Your knee contains four major bands of connective tissue that give the joint stability and movement. While strong, these ligaments are also vulnerable to injury when under stress, especially the anterior cruciate ligament or ACL. This ligament passes across the middle of your knee and connects your shinbone to your thigh bone.
Most ACL injuries occur from sports or fitness activities that stress the knee joint, such as:
- Landing from a jump incorrectly
- Stopping abruptly or suddenly slowing and changing direction
- Pivoting with one foot planted firmly in place
- Sustaining a direct blow to the knee
ACL injuries do not always require surgery. However, when needed, ACL reconstruction provides effective results in 75-90% of cases.
Dr. Jared Tadje specializes in sports medicine and regenerative orthopedics in Meridian, Idaho. Whenever possible, he uses conservative measures to treat ACL tears at Tadje Orthopaedics. But, depending on your injury, ACL reconstruction could provide better outcomes.
How ACL reconstruction works
ACL reconstruction involves removing a torn ligament and replacing it with healthy tendon tissue from another area of your body or a deceased donor. Dr. Tadje performs these procedures arthroscopically, which involves smaller incisions and faster recovery times.
While ACL reconstruction can repair ligament damage, you have to take additional steps in advance to ensure the best results from this procedure.
Individuals who undergo ACL reconstruction on a stiff, swollen knee have more problems regaining proper function after their procedure. As a result, you usually need at least three weeks of physical therapy to restore motion to your knee before having surgery.
Depending on your injury, Dr. Tadje could also recommend bracing and healing the ligament for a short period before having surgery. However, it’s important to work with an experienced provider because waiting too long to fix a torn ACL can lead to additional joint damage, which is more difficult — or impossible — to fix.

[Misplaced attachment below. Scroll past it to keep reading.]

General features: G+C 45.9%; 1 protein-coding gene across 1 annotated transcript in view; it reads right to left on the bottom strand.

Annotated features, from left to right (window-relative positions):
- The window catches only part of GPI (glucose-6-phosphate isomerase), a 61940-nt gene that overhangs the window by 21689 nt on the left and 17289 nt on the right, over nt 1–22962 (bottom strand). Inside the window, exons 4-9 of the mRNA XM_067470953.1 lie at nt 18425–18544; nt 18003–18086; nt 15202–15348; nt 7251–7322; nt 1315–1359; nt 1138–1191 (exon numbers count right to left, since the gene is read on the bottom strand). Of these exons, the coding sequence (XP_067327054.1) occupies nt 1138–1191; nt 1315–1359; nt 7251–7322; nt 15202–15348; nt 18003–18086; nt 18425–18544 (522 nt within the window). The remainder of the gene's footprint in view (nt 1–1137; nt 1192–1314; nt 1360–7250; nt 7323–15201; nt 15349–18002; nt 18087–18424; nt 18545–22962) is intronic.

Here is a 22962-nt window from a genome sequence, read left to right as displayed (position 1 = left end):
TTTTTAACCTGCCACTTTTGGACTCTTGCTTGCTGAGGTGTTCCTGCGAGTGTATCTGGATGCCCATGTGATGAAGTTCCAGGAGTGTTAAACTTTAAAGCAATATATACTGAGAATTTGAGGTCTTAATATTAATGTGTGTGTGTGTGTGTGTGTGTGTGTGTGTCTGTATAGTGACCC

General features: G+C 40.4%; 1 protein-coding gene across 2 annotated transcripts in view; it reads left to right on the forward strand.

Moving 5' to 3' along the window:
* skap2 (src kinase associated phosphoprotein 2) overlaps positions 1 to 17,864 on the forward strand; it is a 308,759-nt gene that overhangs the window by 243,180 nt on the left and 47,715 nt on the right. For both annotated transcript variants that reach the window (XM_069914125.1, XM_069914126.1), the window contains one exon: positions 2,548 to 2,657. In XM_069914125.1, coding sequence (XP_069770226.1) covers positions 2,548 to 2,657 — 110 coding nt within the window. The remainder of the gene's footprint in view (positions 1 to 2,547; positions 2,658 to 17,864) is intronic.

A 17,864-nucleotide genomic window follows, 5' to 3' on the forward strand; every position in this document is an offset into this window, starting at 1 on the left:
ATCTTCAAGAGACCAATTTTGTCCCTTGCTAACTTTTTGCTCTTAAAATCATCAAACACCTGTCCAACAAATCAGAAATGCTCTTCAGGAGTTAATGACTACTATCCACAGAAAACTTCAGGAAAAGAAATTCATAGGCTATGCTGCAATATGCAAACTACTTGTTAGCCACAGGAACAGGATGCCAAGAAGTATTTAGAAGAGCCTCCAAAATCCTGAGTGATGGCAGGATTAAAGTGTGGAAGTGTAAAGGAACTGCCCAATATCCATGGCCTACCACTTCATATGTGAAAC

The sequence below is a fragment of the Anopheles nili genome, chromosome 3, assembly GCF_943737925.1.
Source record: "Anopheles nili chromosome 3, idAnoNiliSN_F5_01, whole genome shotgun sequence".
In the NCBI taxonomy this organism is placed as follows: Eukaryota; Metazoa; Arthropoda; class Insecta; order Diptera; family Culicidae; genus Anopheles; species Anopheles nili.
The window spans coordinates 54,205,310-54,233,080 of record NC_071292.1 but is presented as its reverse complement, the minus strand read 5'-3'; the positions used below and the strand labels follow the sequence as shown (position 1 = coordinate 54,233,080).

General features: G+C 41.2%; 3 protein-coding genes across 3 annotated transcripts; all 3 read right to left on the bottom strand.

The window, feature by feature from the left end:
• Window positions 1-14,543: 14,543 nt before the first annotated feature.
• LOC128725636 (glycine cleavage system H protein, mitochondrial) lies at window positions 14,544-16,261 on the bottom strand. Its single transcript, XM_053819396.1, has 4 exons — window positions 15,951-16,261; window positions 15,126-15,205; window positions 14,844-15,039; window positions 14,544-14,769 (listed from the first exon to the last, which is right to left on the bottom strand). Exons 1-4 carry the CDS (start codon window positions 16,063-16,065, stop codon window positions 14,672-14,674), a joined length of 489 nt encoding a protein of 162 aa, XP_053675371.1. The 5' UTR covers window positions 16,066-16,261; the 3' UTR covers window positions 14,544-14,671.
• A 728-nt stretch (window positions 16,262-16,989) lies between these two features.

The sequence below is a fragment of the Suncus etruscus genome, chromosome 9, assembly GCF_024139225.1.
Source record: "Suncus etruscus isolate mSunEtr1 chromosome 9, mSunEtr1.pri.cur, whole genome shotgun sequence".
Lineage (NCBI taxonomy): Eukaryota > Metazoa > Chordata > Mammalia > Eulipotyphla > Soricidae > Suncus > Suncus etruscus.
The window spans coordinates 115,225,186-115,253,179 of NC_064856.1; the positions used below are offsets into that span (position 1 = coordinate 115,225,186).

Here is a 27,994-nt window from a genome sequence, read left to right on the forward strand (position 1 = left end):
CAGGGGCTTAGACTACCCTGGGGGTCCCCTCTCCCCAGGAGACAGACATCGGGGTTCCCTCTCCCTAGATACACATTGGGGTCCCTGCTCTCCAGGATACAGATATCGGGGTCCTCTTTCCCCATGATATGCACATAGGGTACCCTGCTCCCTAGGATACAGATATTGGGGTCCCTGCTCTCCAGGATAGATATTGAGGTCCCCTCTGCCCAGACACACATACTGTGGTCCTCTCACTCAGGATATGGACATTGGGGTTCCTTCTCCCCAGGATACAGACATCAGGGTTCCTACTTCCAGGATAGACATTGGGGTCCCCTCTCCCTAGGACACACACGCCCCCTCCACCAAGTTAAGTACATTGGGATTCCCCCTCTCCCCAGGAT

Postoperative care and rehabilitation are equally important as the prep work you do before your surgery. By following Dr. Tadje's detailed instructions, including regular icing, physical therapy exercises, and bracing, you can usually expect to have a full range of motion, endurance, and muscle strength within four to six months. However, it can take eight to 12months (or longer) for athletes to resume certain sports.
When to consider ACL reconstruction
Since not all ACL injuries require surgery, it can be challenging to know when reconstruction is an effective option for you.
First, Dr. Tadje assesses the severity of your injury and whether you have other tissue damage in your knee. Then, he discusses your goals and lifestyle. Generally speaking, you can usually treat ACL injuries in less active people with more conservative treatments, like physical therapy. However, Dr. Tadje often recommends ACL reconstruction if you:
- Completely tear your ACL
- Have additional tissue damage in your knee
- Instability or buckling during everyday activities
- Live an active lifestyle, especially if you’re an athlete
- Play sports that require pivoting, jumping, or sudden changes of direction
- Have chronic ACL problems impacting your life
In these cases, ACL reconstruction with physical therapy can restore stability and function to your knee.
Do you have an ACL injury? Schedule a consultation at Tadje Orthopaedics by calling 208-515-2654 or booking online to see if ACL reconstruction could provide effective results for you.